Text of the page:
Accreditation isn’t expensive, the cost of ICH-GCP violations is!
Could the Pfizer / Valneva issue happen to your trial?
In 2021 the FDA reported:
- 36% of all clinical trials fail
- 51% of clinical trials fail to follow the investigational plan
Considering these statistics, the situation that Pfizer and Valneva recently found themselves in is disturbing, but not surprising. According to Valneva’s website “The study is investigating the efficacy, safety, and immunogenicity of an investigational Lyme disease vaccine candidate, VLA15. These study participants, representing approximately half of the total recruited participants in the trial, are being discontinued following violations of Good Clinical Practice (GCP) at certain clinical trial sites run by a third-party clinical trial site operator.”
Verifying that the clinical trials workforce have understood, and are capable of working to ICH-GCP is not currently conventional in the clinical research industry. Violations of ICH-GCP happen every day, and until sponsors improve their vendor risk assessment processes to ensure suppliers are competent, contraventions will continue to be widespread.
Cost of Risk Endemic in the Supply Chain
Selecting staff and outsourcing partners that you trust to recruit patients and run clinical trials is essential to the clinical research ecosystem. However, with outsourcing comes a change in risk profile. Companies audit their supply chains to mitigate risk, but usually omit to look at one very important issue: what evidence is there that the people working in their supply chain can perform their jobs competently?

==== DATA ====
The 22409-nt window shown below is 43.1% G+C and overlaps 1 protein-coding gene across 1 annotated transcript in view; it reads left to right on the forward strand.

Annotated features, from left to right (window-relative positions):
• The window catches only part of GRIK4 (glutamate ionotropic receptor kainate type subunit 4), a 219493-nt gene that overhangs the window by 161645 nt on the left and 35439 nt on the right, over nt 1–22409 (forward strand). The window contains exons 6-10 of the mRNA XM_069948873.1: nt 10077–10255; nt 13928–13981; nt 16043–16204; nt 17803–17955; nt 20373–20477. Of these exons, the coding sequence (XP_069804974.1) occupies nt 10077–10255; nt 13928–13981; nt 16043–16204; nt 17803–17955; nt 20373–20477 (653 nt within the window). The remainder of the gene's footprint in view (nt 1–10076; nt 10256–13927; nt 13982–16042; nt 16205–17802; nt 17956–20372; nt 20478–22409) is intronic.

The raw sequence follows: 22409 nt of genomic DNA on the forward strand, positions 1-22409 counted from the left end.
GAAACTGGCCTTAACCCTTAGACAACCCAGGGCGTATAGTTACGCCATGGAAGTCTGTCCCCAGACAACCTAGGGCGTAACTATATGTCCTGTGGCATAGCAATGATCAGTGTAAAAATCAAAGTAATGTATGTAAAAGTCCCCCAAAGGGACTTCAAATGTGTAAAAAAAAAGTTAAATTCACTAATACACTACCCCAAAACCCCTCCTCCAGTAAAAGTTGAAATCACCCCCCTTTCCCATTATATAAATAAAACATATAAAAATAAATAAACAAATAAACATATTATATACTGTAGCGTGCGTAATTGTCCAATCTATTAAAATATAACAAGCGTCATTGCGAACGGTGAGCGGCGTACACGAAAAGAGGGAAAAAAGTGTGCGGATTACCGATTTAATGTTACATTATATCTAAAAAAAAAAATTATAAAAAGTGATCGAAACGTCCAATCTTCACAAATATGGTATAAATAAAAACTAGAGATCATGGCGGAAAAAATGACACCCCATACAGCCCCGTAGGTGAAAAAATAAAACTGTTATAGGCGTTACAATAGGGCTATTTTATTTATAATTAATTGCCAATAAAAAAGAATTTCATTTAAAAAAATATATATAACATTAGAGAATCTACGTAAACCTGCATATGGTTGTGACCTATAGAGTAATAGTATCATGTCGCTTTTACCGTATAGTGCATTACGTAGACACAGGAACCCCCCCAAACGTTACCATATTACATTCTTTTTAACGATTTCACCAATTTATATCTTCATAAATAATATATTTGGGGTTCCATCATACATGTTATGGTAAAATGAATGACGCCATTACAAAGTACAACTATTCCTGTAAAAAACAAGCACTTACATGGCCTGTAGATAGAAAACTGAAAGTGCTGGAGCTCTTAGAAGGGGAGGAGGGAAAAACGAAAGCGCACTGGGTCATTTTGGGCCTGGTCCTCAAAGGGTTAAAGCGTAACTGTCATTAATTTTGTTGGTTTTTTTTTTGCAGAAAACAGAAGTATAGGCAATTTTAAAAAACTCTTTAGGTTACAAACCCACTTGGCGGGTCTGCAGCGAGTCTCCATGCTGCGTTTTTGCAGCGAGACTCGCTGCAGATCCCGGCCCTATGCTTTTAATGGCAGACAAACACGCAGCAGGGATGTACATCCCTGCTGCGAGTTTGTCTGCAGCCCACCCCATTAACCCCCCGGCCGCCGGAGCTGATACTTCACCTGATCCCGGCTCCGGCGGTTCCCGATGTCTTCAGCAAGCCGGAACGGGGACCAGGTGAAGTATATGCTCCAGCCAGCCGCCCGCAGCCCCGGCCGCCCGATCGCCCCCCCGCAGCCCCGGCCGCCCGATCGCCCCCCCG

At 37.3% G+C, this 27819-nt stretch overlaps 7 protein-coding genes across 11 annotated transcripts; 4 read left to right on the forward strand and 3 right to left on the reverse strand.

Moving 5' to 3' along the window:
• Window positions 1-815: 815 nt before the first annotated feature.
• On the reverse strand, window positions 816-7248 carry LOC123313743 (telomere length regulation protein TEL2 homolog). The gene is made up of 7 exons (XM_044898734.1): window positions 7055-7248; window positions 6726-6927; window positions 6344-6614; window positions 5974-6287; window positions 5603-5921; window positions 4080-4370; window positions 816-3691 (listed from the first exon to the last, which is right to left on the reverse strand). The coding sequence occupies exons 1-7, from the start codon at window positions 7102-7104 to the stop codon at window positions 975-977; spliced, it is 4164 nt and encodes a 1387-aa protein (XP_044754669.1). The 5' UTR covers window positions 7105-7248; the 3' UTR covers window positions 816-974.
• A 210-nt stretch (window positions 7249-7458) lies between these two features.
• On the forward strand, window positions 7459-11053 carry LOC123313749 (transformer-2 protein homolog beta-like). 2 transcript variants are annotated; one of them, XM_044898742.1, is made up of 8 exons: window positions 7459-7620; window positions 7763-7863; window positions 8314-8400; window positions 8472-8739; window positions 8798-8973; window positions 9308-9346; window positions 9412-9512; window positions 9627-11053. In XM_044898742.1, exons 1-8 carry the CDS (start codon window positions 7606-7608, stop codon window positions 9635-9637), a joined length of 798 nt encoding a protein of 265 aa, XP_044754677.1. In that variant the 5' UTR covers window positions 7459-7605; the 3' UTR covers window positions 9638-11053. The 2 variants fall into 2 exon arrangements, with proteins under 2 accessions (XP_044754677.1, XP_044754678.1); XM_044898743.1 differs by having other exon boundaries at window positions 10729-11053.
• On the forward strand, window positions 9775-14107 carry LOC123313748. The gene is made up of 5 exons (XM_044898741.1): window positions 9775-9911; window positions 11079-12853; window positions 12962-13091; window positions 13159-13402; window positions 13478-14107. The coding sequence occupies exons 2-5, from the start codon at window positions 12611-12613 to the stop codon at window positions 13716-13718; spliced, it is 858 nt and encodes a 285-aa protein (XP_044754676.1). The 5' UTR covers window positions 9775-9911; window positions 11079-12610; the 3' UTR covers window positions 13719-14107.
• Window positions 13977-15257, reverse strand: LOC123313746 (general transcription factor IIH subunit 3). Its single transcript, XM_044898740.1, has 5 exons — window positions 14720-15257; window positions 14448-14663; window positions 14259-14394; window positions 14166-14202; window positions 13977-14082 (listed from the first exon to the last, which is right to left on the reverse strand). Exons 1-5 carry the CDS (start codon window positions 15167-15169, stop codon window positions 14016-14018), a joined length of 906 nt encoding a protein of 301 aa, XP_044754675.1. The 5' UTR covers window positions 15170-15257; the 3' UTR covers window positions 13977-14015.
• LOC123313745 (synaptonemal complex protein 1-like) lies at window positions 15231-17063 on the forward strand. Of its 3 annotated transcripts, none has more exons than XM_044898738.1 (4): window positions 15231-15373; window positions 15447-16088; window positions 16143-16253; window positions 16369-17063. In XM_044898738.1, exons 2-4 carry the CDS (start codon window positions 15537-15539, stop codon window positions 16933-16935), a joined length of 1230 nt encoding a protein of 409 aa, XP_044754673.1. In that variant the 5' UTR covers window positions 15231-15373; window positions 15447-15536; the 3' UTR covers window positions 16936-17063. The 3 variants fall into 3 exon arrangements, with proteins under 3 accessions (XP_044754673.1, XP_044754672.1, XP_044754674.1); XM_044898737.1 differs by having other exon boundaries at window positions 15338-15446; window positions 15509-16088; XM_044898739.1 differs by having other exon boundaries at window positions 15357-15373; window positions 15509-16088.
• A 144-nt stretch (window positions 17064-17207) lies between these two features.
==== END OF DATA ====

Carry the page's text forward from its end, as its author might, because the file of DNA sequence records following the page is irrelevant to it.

As a whole, the clinical research industry performs very badly when it comes to mitigating risk through competence verification and adherence to professional standards. The general consensus around ICH-GCP is, that if someone attends a training course and (maybe) completes an online multiple choice questionnaire that they’ve complied with the Regulations and they’re good to go. This thinking is lagging behind that of other industries, where Professional Accreditation is a mandatory requirement in order to operate. The current approach in the clinical research industry allows risks to go undetected throughout the supply chain, until something goes wrong.
The reason why other industries insist on evidence-based professional accreditation, is because it makes complete financial sense. It :
- Reduces risk in the supply chain
- Reduces costs associated with poor quality, re-work and delays
- Assists in attracting and retaining staff and enables targeted training
- Reduces risk to reputations, and helps maintain client confidence.
In addition to these general benefits, professional accreditation within the clinical research industry specifically would reduce risk to patient safety and data integrity. Therefore, everyone working in the clinical trial supply chain should be looking at how they can improve quality through assurance of competence and compliance with global professional standards.
Are Regulators to Blame?
Clinical trials are highly regulated, but unlike other regulated industries, workforce regulations are flimsy. Anyone can setup a clinical research company and anyone can work in clinical research, providing they’re “qualified” through education, training and experience. Generally, this means checking someone’s documented experience and, in some circumstances, conducting an interview. Generally, the focus is on CVs or resumes and training records – not on evidence that a person is a competent professional.